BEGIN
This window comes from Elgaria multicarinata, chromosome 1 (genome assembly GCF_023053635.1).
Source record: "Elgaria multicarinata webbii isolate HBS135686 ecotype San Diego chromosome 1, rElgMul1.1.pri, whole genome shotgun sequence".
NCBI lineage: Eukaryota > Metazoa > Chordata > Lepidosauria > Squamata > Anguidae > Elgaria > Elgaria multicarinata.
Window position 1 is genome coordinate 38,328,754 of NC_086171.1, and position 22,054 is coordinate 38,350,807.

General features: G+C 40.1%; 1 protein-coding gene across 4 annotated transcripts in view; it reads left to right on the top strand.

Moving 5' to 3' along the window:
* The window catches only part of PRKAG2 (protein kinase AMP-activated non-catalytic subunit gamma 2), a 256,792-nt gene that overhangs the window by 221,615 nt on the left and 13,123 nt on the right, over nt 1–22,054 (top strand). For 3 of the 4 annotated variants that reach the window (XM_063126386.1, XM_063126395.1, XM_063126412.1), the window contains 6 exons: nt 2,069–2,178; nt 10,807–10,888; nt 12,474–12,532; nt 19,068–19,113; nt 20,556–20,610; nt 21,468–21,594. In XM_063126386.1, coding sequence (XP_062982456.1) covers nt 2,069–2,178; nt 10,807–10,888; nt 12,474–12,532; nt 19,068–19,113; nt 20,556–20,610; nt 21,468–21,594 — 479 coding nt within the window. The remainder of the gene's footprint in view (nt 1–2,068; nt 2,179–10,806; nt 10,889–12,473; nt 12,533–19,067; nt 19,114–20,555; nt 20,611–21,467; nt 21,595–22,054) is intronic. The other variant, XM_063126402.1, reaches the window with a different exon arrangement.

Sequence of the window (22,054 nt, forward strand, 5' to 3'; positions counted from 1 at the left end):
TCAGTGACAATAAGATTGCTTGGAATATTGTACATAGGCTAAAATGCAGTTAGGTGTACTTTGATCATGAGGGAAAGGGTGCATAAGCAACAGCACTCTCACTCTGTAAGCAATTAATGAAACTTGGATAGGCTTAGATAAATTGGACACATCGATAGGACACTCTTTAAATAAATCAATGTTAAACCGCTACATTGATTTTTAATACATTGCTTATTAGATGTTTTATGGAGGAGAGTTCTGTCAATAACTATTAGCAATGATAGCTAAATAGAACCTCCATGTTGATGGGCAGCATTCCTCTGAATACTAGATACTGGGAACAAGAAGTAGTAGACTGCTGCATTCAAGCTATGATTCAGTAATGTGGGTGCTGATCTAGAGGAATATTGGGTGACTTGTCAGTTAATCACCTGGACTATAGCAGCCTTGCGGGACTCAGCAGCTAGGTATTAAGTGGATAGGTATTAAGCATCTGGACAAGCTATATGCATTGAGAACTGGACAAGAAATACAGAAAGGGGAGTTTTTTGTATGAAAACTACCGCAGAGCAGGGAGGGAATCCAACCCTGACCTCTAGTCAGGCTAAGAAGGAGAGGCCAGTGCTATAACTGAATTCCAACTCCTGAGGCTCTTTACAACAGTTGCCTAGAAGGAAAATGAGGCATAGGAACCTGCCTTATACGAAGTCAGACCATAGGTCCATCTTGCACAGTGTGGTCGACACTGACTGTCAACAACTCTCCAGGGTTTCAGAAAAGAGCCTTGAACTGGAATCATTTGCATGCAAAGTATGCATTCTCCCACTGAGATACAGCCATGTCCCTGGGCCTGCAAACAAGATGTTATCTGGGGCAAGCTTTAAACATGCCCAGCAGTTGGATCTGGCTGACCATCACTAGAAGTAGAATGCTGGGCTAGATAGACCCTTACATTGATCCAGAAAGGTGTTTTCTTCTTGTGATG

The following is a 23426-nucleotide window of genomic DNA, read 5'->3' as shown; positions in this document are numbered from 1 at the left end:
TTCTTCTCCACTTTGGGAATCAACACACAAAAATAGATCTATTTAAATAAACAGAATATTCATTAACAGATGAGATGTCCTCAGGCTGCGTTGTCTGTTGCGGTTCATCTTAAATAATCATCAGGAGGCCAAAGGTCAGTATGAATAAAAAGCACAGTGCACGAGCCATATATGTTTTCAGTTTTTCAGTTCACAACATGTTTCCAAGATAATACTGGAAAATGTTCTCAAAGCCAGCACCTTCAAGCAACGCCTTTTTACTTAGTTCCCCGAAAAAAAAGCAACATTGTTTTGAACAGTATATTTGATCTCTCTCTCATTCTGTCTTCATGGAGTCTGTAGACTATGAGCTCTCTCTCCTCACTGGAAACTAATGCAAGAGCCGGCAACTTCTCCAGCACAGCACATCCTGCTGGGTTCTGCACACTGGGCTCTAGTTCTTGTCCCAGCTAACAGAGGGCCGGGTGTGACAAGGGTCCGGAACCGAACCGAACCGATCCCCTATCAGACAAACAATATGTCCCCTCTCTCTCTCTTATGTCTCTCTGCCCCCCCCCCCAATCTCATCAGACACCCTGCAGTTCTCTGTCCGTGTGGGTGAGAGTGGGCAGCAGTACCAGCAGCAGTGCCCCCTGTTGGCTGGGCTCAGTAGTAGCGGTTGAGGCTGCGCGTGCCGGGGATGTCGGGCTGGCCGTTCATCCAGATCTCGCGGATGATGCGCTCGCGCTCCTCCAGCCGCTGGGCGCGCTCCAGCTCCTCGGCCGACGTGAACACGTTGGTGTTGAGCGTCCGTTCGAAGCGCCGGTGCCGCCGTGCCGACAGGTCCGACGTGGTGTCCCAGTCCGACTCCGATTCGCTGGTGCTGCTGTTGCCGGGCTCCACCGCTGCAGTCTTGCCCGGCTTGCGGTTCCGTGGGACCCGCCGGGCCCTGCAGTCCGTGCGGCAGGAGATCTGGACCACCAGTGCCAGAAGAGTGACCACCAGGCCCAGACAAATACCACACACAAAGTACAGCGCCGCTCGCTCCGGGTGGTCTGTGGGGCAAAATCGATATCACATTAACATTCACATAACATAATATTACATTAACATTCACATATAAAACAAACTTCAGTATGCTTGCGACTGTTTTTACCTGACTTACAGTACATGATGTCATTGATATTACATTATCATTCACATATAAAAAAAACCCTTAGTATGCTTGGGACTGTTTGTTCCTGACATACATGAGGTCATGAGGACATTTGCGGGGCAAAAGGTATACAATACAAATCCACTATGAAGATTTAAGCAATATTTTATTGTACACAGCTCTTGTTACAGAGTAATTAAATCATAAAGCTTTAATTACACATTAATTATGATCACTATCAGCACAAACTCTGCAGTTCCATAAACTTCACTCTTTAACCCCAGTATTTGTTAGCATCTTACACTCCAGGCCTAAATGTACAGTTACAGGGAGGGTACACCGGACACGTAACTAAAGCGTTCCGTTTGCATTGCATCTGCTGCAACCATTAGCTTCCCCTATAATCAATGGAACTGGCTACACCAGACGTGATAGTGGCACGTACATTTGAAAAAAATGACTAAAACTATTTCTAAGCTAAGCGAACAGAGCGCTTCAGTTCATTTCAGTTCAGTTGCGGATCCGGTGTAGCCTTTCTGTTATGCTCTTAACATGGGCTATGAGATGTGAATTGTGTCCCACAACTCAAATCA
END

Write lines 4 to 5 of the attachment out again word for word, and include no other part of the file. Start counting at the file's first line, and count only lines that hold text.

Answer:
Window position 1 is genome coordinate 38,328,754 of NC_086171.1, and position 22,054 is coordinate 38,350,807.

General features: G+C 40.1%; 1 protein-coding gene across 4 annotated transcripts in view; it reads left to right on the top strand.